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Re: Shelby's Final Position Paper on XBL

From: Herr Christian Wolfgang Hujer <Christian.Hujer@itcqis.com>
Date: Tue, 7 Jan 2003 03:47:11 +0100
To: Ian Hickson <ian@hixie.ch>
Cc: "www-style@w3.org" <www-style@w3.org>
Message-Id: <200301070347.11206.Christian.Hujer@itcqis.com>

Hello Ian, dear list members,

Am Montag, 6. Januar 2003 18:04 schrieb Ian Hickson:
> As you say, we (including myself) don't have enough experience to be
> sure of anything here. However, I personally find that "Behaviour" is
> more towards the Presentation side of your layer model than the
> others.
I agree.
If the behaviour of a form is behaviour, it's somehow also related to 
semantics, not just style, so yes, I would not consider behaviour to be 
presentational only.

> > I consider the a element of (X)HTML implying some behaviour.
> Is there any programmatic behaviour of an <a> element that is
> guarenteed to always be wanted?
>
> I'm not sure there is. For example, I can't think of any similarity
> between the behaviour of hyperlinks in Lynx and in Qube, except
> changing the "location.href", and even that isn't guarenteed to be
> always the case, for example I often open links in new tabs.
I don't know Qube. What is it?

I think opening a link in a new tab is altering the default object of the 
defaut behaviour by replacing the window/frame object with a newly created 
one.

I consider the behaviour of a href for user agents (simply, unqualified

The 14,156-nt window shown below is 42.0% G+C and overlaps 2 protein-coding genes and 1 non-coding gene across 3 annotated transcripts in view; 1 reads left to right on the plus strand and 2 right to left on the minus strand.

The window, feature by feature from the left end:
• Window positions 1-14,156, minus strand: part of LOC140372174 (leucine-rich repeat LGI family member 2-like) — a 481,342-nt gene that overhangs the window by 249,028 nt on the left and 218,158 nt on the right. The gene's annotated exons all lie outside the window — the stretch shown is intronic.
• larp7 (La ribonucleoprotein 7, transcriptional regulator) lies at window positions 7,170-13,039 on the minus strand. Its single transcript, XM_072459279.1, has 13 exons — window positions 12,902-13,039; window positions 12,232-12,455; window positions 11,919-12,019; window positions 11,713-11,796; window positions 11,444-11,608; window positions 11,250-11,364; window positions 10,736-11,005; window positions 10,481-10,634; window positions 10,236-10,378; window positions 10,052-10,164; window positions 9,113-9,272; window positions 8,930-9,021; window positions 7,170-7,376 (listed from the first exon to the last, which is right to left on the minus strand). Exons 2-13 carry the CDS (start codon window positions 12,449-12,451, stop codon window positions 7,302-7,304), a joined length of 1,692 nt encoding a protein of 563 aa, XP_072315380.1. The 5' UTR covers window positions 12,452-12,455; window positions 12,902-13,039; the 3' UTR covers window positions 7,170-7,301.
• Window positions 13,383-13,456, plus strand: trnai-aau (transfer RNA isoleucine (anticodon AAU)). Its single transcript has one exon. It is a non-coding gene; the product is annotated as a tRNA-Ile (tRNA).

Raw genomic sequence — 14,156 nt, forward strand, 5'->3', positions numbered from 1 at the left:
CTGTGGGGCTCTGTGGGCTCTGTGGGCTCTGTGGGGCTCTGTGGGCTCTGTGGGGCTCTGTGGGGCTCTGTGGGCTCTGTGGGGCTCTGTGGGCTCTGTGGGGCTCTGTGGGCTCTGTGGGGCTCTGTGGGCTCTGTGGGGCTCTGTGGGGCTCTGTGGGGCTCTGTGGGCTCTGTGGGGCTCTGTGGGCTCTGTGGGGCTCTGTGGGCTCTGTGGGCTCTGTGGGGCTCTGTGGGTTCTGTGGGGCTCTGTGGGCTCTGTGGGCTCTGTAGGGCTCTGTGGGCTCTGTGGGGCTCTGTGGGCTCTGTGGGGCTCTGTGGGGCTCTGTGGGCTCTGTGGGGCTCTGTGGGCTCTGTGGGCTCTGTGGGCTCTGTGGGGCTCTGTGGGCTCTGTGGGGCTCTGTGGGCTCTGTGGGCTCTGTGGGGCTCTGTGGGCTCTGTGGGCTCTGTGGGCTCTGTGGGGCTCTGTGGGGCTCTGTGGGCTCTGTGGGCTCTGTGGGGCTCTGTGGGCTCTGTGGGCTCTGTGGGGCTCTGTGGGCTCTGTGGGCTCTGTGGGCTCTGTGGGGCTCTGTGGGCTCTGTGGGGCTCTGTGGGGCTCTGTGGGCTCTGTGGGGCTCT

activation) and for spiders to be the same. That the spider threads is not 
part of the behavioural definition of a href but part of the behaviour of the 
spider.
So I think an interface between the behaviour and the user agent is required 
which takes arguments for the invocation of the method.

I think a href has a behaviour that effectivly consists of three steps:
The behaviour requesting the object from the user agent. (That makes it 
possible for a spider or a tabbed browser to thread / tab)
The user agent creating and delivering the object.
The behaviour invoking the desired method or altering the desired attributes 
of that object.

With such a picture in mind, could we agree on "a href" having a behaviour?

> > I also consider most or all of the elements of XSLT implying some
> > behaviour.
>
> True, but they aren't presentational, so it's a rather different kind
> of "behaviour" (not one which XBL is targetted for, I mean).
Yes, XSLT has behaviour but it's completely unpresentational and, as far as I 
know, cannot be exprressed in XBL.

Which creates an idea in my mind, a behaviour specification language that is 
capable of specifying how XSLT works. But that's just a weird idea.

> Basically, my point is that while I agree with you that Behaviour is
> something that crosses several of the levels, it seems to me that the
> parts of Behaviour that XBL addresses are most closely associated with
> the Presentation layer.
Yes.

Cheers
-- 
ITCQIS GmbH
Christian Wolfgang Hujer
Geschäftsführender Gesellschafter
Telefon: +49  (0)89  27 37 04 37
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Received on Monday, 6 January 2003 21:47:54 GMT

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